Even Self-Directed Investors Want Advice

As of 2022, 35% of Americans said they work with a financial advisor or wealth management firm while 57% said the opposite. Forgive me for not knowing how 9% of those polled are in the “not sure” camp.

Of course, numbers such as those can be spun in a variety of ways. In the essences of efficiency and positivity, let assume that 65% of Americans aren’t working with a registered investment advisor (RIA). Sounds ominous, but the positive side of the equation is that percentage implies significant room for advisors to bring more new clients into the fold.

However, advisors would do well to not set themselves up for disappointment. That is to say, six or seven of every 10 prospects an advisor meets with will not become clients. Many retail market participants want to remain in the self-directed camp and there’s nothing wrong with that. The interesting part of that story is that many self-directed investors do want to talk with a real, live human being about investing and they’re willing to pay for that advice.

That implies that even self-directed investors represent growth opportunities and new revenue streams for advisors. The related data are quite compelling.

Sort of Self-Directed

Cerruli’s U.S. Retail Investor Products and Platforms 2024 report indicates that 22% of self-directed investors view access to human advice as critical while another 33% consider it somewhat important. So that’s 55% of investors that are going it alone that, on occasion, will want to work with an advisor.

That’s the first part that’s good news for advisors. The second part is the market participants aren’t expecting “freebies.” They’re willing to pay for advice/human interaction.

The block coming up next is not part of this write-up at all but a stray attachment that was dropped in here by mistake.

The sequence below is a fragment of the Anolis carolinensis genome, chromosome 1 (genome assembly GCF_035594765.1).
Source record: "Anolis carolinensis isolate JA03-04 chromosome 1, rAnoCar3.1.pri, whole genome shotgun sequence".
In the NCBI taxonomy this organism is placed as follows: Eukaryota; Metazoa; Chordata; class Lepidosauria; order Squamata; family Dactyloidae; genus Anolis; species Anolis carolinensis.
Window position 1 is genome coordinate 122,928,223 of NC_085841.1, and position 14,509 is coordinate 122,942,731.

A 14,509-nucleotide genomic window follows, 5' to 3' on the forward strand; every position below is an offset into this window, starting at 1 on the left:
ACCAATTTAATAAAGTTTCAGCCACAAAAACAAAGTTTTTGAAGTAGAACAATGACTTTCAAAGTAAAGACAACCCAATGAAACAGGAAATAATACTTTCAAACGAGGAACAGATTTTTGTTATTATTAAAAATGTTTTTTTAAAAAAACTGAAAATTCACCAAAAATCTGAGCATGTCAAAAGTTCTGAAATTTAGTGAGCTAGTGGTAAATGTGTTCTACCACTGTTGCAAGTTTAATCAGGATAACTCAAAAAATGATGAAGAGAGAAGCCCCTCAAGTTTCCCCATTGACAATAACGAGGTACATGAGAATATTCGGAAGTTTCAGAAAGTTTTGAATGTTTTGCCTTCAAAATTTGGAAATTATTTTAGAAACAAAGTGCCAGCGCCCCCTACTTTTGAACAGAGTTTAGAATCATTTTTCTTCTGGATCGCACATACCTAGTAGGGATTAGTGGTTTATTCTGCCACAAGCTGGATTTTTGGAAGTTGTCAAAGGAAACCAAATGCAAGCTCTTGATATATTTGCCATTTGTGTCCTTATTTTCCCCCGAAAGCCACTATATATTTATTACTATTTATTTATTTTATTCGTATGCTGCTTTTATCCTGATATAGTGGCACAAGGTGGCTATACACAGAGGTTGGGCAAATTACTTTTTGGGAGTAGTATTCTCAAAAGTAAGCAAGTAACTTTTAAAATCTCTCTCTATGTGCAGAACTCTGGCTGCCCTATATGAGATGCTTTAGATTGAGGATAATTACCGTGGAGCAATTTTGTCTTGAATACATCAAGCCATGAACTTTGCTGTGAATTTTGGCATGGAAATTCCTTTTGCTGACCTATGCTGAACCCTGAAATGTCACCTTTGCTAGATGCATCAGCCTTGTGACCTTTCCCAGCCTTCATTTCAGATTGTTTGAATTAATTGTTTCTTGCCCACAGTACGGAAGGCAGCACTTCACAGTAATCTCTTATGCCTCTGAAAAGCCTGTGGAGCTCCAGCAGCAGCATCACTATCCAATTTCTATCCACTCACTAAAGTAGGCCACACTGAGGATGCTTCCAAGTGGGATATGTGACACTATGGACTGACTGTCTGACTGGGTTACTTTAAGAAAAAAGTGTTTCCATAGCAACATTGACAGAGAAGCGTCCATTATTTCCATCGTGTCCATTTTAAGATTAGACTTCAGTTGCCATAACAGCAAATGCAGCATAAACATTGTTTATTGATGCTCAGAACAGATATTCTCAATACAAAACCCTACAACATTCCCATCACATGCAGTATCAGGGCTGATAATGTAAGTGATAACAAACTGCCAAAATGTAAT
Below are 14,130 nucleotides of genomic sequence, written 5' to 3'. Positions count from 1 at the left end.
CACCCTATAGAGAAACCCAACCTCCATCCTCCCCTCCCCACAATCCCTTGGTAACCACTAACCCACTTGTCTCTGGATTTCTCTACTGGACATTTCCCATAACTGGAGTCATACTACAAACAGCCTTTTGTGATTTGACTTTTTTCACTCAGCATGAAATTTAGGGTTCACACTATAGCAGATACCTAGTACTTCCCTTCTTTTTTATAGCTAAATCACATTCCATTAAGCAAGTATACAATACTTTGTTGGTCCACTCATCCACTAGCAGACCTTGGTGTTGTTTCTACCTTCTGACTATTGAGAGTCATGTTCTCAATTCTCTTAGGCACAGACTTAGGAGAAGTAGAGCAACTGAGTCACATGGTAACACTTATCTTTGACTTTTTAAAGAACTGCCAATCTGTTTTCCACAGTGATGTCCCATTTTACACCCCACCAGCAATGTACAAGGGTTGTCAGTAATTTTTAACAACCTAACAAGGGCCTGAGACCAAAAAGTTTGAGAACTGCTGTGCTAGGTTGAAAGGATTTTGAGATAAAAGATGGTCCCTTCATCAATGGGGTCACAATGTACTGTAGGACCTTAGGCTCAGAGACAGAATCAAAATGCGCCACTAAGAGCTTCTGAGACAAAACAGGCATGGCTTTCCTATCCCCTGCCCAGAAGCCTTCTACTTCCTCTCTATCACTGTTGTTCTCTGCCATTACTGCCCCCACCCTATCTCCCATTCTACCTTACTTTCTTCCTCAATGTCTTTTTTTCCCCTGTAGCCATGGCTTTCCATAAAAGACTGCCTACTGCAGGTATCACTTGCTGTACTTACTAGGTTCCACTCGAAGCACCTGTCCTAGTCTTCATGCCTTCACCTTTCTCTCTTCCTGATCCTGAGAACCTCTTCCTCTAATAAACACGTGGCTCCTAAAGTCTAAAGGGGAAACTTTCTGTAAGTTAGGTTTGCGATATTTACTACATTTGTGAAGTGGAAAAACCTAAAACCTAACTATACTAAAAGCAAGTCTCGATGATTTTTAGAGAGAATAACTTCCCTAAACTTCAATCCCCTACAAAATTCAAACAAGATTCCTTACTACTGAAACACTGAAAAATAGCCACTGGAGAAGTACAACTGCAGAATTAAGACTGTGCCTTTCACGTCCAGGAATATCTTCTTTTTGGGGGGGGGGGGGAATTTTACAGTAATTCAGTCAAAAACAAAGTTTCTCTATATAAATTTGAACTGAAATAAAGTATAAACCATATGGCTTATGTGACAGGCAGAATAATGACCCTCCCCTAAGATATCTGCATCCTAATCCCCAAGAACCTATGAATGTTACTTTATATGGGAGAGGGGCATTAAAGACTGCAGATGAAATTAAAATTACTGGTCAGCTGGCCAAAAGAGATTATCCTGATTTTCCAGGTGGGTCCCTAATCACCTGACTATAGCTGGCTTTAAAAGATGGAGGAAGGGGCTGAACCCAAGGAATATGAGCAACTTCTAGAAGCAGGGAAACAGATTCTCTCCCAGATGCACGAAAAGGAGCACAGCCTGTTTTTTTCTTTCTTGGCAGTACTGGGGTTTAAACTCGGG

“Aside from the importance of speaking with a human specialist, most are willing to pay for the privilege—42% say they would be at least somewhat likely to pay to talk to a human specialist,” notes John McKenna, an analyst at Cerulli.

There are other interesting tidbits in the Cerulli report. Notably, self-directed investors with less than $1 million in assets and those under the age of 30 represent the cohorts that are least likely to want to occasionally pay an advisor for advice. Arguably, those are encouraging trends for advisors looking to work with seasoned, wealthier advice-seekers.

Conversion Tips

Obviously, advisors’ intellectual labor isn’t free nor should it be. Still, some self-directed investors might be cost-sensitive. Broadly speaking, advisors charge $200 to $400 per hour for hourly sessions. That’s high enough to make it worth advisors’ time, signal quality and keep unserious tire kickers at bay.

That price range is also effective in terms of not burdening advisors with attempting to convert every self-directed advice seeker into being a full-time client. Of course, there will some self-directed investors that are primed to work with advisors. There are steps to be taken on that front.

“Early awareness, through targeted e-mail and notification campaigns at a given milestone, can boost this awareness. With this increased awareness, clients may become more likely to stay in-house for future financial advice,” concludes McKenna.

Related: Clients Economic Views Highlight the Need for Advisors